EM: I mean, Gwen and Rhys…this is the lovely thing about that particular part of the story: Gwen and Rhys are the best of friends, and there is a real romance and a real love there. Of course, it gets challenged, and that poor character, but he knew what he was letting himself in for. And he loves her so much that, you know, he hopes when she does leave in the morning that that’s not the last kiss, but he understands that this is who she is and this is what she does. You know, this is kind of, like, where Gwen is. And there’s ups and downs, rounds and abouts, and tears and joy, and everything that Rhys and Gwen give out in abundance.
BE: Also, I would think that adding a baby to the mix…well, even in the real world, that changes a relationship somewhat.
EM: Oh, holy moley, absolutely. (Laughs)
BE: So I was thinking in the world of “Torchwood,” given the situation at hand, it would wreak some havoc.
EM: There’s no some havoc about it. It’s horrifically havocness. (Laughs) It’s…you know, it’s not about Gwen doing her thing anymore and having to consult Rhys about it. It’s about Gwen doing her thing, and also being a mum. This is the number one job for this woman. She’s a mum. So once again, they make this character struggle, really struggle. There’s always a bloody dilemma.
BE: And now you get to bring your own personal experiences to the role of mothering on the show.
EM: Oh, absolutely. I mean, I’ve got a 14 month old daughter who’s real hard work, but it’s the best job in the world. And there’s no way…I just wouldn’t be able to put myself in that situation. There’s no way, there’s no way. But, then again, you see that gives Gwen what color that character is. I understand what strength that character has because she is able to do something like that. That’s a huge kind of characterism, do you know what I mean? She is able to do that. So yeah, it’s a wonderful thing that they have given me to play, as you say, a kick-ass broad… (Laughs) …now she’s a mum. How do I mix that together? And how do I make it really, really real and work?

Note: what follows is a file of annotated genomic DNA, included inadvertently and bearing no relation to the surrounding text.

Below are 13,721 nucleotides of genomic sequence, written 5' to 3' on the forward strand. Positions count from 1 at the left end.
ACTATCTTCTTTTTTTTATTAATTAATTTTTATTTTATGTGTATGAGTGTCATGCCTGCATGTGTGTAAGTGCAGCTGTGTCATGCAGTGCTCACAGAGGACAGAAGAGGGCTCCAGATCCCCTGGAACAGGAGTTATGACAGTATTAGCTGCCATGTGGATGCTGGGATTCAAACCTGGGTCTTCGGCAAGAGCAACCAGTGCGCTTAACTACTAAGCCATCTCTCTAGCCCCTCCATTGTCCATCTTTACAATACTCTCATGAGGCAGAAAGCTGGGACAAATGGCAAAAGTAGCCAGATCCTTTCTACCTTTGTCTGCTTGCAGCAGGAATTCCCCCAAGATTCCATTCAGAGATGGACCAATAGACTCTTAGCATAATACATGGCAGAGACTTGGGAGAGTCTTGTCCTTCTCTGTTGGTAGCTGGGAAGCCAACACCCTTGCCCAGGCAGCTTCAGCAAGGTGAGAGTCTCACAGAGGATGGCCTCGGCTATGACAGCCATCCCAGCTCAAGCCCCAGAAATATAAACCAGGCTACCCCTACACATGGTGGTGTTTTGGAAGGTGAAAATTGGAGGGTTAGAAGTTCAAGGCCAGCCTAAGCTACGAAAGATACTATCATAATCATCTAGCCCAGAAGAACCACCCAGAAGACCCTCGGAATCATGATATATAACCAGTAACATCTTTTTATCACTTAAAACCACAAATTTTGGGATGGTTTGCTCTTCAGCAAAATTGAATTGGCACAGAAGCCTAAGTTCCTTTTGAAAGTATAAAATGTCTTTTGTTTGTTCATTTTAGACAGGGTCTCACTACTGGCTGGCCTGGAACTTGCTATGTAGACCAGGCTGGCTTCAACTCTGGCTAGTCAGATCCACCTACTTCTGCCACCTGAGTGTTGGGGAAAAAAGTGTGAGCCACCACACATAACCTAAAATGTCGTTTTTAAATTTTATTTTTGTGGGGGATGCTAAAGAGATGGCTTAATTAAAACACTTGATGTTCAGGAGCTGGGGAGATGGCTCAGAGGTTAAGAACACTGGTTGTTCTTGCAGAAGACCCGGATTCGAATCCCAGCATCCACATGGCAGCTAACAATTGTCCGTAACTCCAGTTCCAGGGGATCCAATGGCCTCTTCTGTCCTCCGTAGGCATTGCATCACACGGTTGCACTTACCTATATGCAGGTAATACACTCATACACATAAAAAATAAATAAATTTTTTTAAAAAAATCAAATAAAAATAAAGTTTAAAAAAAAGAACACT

BE: So since “Torchwood” would definitely not qualify for this question any longer, what’s your favorite project that you’ve worked on that didn’t get the love that you thought it deserved? It can be a one-off, a pilot, whatever.
EM: I’m beginning to think they all did really quite well. (Laughs) I don’t know! But do you know what? Even with what you said, I still might have to say maybe the first season of “Torchwood.” I think people were too quick to judge and too quick to jump on not accepting the kind of broadness of the story, and how extreme we were with it. I just thought sometimes that was a little unfair. But you’ve got to take criticism along with praise, because otherwise you’re living in a world of your own. And criticism is good. So I’m sure if it wasn’t accepted, it was probably a pile of shit. But if it was accepted, hooray, I’m glad it worked out. (Laughs)
BE: I’ll use that answer to tie this up with a nice little bow: given the benefit of hindsight, how do you think Series One of “Torchwood” stands up when compared to “Children of Earth”? I mean, when you look back on it, can you say, “Yeah, I can see where it was still looking for a vision,” or whatever?
EM: Oh, I think definitely. The wonderful thing that we’ve been able to come and do a fourth series is that we’ve always got to look back and say, “This worked and this didn’t work.” I can’t say from production side, but I can say from performer side that there are certain things that I did in series One, Two, and even Three that I look back on and go, “Well, maybe if I had another chance to do it, I would take a different option.” But that’s the healthy part of it. It’s good to do that, because you never want to be making the same boring old rubbish. You want to keep improving and giving something to people that they’re really going to want to watch. You know, you don’t want to be disappointing them. And that’s the last thing we want to do, is disappoint anybody with anything. We want our fans and the new fans that we get to be really proud of this project and to keep supporting us.
BE: Lastly, is there any truth to the rumor that this new season is set to be the darkest to date?
EM: (Shrugs and smiles mischeviously) It’s “Torchwood.” Expect the unexpected.